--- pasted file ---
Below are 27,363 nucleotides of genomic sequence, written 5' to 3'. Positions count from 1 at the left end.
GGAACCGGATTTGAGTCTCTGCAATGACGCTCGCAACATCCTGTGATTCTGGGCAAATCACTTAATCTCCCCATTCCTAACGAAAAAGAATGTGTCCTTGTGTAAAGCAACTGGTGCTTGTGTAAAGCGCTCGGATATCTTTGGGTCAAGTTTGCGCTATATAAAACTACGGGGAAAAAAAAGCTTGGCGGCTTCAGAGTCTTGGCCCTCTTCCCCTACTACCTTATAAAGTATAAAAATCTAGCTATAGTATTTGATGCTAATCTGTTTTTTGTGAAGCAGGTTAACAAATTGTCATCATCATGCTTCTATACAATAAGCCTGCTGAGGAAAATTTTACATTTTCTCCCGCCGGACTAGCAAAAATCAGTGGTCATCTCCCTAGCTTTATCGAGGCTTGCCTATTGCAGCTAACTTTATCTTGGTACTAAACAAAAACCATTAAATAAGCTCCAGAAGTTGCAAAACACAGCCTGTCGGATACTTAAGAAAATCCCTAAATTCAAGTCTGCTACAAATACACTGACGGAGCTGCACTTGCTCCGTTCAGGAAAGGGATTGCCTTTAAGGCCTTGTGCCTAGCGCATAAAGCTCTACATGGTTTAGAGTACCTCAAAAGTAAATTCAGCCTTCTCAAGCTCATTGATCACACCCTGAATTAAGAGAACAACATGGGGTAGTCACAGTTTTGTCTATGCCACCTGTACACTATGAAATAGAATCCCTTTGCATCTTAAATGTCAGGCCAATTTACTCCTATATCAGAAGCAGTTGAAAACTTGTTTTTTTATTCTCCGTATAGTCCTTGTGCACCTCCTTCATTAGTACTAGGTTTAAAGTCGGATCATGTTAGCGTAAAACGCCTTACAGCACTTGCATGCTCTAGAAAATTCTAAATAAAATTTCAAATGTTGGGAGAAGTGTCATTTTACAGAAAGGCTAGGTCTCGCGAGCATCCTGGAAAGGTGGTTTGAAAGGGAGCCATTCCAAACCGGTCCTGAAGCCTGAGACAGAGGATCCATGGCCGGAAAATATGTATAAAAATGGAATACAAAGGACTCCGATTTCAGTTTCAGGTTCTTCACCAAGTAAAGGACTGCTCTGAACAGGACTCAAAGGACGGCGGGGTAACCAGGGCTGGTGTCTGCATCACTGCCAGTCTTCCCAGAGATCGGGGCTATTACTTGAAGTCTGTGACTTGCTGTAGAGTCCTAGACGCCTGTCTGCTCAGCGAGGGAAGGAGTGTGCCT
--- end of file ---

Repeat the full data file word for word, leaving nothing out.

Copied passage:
Below are 27,363 nucleotides of genomic sequence, written 5' to 3'. Positions count from 1 at the left end.
GGAACCGGATTTGAGTCTCTGCAATGACGCTCGCAACATCCTGTGATTCTGGGCAAATCACTTAATCTCCCCATTCCTAACGAAAAAGAATGTGTCCTTGTGTAAAGCAACTGGTGCTTGTGTAAAGCGCTCGGATATCTTTGGGTCAAGTTTGCGCTATATAAAACTACGGGGAAAAAAAAGCTTGGCGGCTTCAGAGTCTTGGCCCTCTTCCCCTACTACCTTATAAAGTATAAAAATCTAGCTATAGTATTTGATGCTAATCTGTTTTTTGTGAAGCAGGTTAACAAATTGTCATCATCATGCTTCTATACAATAAGCCTGCTGAGGAAAATTTTACATTTTCTCCCGCCGGACTAGCAAAAATCAGTGGTCATCTCCCTAGCTTTATCGAGGCTTGCCTATTGCAGCTAACTTTATCTTGGTACTAAACAAAAACCATTAAATAAGCTCCAGAAGTTGCAAAACACAGCCTGTCGGATACTTAAGAAAATCCCTAAATTCAAGTCTGCTACAAATACACTGACGGAGCTGCACTTGCTCCGTTCAGGAAAGGGATTGCCTTTAAGGCCTTGTGCCTAGCGCATAAAGCTCTACATGGTTTAGAGTACCTCAAAAGTAAATTCAGCCTTCTCAAGCTCATTGATCACACCCTGAATTAAGAGAACAACATGGGGTAGTCACAGTTTTGTCTATGCCACCTGTACACTATGAAATAGAATCCCTTTGCATCTTAAATGTCAGGCCAATTTACTCCTATATCAGAAGCAGTTGAAAACTTGTTTTTTTATTCTCCGTATAGTCCTTGTGCACCTCCTTCATTAGTACTAGGTTTAAAGTCGGATCATGTTAGCGTAAAACGCCTTACAGCACTTGCATGCTCTAGAAAATTCTAAATAAAATTTCAAATGTTGGGAGAAGTGTCATTTTACAGAAAGGCTAGGTCTCGCGAGCATCCTGGAAAGGTGGTTTGAAAGGGAGCCATTCCAAACCGGTCCTGAAGCCTGAGACAGAGGATCCATGGCCGGAAAATATGTATAAAAATGGAATACAAAGGACTCCGATTTCAGTTTCAGGTTCTTCACCAAGTAAAGGACTGCTCTGAACAGGACTCAAAGGACGGCGGGGTAACCAGGGCTGGTGTCTGCATCACTGCCAGTCTTCCCAGAGATCGGGGCTATTACTTGAAGTCTGTGACTTGCTGTAGAGTCCTAGACGCCTGTCTGCTCAGCGAGGGAAGGAGTGTGCCT